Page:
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The color purple

By DARRELL SMITH - dsmith@newsexaminer.com

When the calendar turns to July, new laws take effect in Indiana.

One new law makes it easier for property owners to notify hunters, mushroomers or anyone wishing to enter their property that it is off limits. In the process, it adds color to the landscape.

No longer do Indiana property owners have to put up “No trespassing” signs to let people know they want them to stay off their property. A can of purple paint is all that is needed.

Indiana House Bill, now House Enrolled Act 1233, authored by Rep. David Wolkins, R-Warsaw, addresses several environmental issues. It also adds a section about trespassing that has become known as the “Purple Paint Law.” 

The new provision is inserted into Indiana Code 35-43-2-2 as a new requirement for notification for trespassing. Currently the code includes oral communications, posting a notice on the property and a court order as methods to let people know to not trespass.

On trees, the purple mark must be at least 8 inches long and be placed 3-5 feet above ground level. It must be within 100 feet of the next nearest tree marking.

On posts, the mark must cover the top 2 inches of the post, with the bottom of the mark 3 to 5.5 feet above ground level. Posts must be marked at least every 36 feet.

The markings must be easily visible to those approaching the property. If the tree or post is on a property line, both property owners must agree before the purple mark can be placed on both sides. 

Enforcement is the same as for no trespassing signs.

At least 13 states have previously passed purple paint laws, West Virginia, Kansas, Arizona, Montana, Arkansas, Idaho, Florida, Maine, North Carolina, Missouri, Illinois, Tennessee, Louisiana and Texas.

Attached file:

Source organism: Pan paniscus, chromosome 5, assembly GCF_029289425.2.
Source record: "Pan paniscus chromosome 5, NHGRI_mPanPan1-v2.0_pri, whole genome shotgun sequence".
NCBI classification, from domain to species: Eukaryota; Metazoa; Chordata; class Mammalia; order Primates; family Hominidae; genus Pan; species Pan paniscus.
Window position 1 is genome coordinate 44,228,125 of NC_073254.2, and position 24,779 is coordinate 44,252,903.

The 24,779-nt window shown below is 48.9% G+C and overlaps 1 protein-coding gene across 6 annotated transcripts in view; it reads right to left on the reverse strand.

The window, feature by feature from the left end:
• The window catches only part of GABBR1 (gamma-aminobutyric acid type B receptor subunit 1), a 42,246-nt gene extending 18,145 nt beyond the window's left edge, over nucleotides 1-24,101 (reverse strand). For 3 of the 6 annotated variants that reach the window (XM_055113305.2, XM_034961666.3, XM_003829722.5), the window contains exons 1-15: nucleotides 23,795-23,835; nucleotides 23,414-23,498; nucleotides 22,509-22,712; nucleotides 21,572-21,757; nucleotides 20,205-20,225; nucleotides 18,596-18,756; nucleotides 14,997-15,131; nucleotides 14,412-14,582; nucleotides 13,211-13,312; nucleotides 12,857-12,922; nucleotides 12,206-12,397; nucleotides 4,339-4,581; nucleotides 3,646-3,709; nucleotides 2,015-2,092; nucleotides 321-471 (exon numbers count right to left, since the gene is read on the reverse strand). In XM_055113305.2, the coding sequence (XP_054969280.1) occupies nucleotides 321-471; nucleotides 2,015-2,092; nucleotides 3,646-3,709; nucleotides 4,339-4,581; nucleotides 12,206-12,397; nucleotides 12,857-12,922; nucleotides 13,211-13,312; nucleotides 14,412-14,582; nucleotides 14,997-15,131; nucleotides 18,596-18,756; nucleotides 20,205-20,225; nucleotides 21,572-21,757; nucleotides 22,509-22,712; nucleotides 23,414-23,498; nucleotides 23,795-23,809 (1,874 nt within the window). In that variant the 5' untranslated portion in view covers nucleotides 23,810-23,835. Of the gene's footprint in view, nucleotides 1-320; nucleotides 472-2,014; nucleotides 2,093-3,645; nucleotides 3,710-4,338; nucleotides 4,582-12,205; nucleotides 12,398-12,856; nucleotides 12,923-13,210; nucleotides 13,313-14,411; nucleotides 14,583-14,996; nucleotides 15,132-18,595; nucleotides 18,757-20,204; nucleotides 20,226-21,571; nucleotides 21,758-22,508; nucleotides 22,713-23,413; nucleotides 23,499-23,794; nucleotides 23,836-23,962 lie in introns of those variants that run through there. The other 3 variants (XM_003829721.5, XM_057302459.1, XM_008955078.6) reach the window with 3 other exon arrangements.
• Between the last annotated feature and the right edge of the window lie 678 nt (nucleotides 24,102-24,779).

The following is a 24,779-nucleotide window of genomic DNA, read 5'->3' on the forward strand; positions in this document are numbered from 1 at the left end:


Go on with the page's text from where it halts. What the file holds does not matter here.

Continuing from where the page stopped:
State Sen. Jean Leising, R-Oldenberg, discussed other laws that became effective July 1.

Joining other states, Senate Enrolled Act 203 makes it a crime for someone to commit an act that results in the loss of a fetus at any stage of development. 

The law exempts legally performed abortions or a woman who terminates or causes termination of her own pregnancy.

She said a person could be convicted of murder, voluntary manslaughter, involuntary manslaughter or feticide and could receive a sentence of six to 20 years.

Leising signed onto the bill as a co-author.

A bill authored by Leising, SEA 142, establishes a statewide maternal mortality review committee  until June 30, 2023. Any health care provider that loses a mother as a result of delivery or in the 12 months following delivery, must report that to the committee.

“I was shocked at the high number of maternal mortality in Indiana,” she said. “There are I think 31 counties in the state where you cannot have a baby because there is no hospital that will allow you to deliver. You have to wonder if that is part of it and are they not getting prenatal care.”

At the ceremonial bill signing, Indiana State Health Commissioner Dr. Kristina Box indicated more people are wanting to serve on the committee than the 17 seats available, so they recognize the issue is important, Leising said. 

SEA 240, another bill Leising authored, defines emotional support animal for purposes of rental properties. 

At the last meeting of the Indiana Protective Advocacy Services, a former chair asked if the law could not be changed to do even more. They want to make sure the rights are protected for those with legitimate needs for services animals and are not damaged by those who do not have legitimate needs, she explained. 

HEA 1065 provides for grants through the state Office of Community and Rural Affairs be awarded to broadband providers to improve service in rural areas.

Leising served as a Senate sponsor for the bill.

“Currently there is not much money in the program, so next year in the budget year, we’re going to try to get some money there to encourage broadband expansion,” she said. “It’s common in the Batesville area for people to drive their kids to the McDonald’s parking lot so they can pull down their homework.”

She said Internet service at her rural house is poor so she often downloads emails at other locations.

“It’s hard for people in the cities, which most of the legislators are, to understand how you just can’t get broadband easily,” she said. “I’ve talked to phone carriers, it’s the money they need to do it. It’s not that they don’t want to.”

Another House bill she sponsored, HEA 1116, allows dental hygienists to go into facilities such as nursing homes for teeth cleanings. Often the resident must be transported by ambulance to medical appointments and most insurance policies do not pay for dental transports. The hygienist must have an access practice agreement with a dental practice.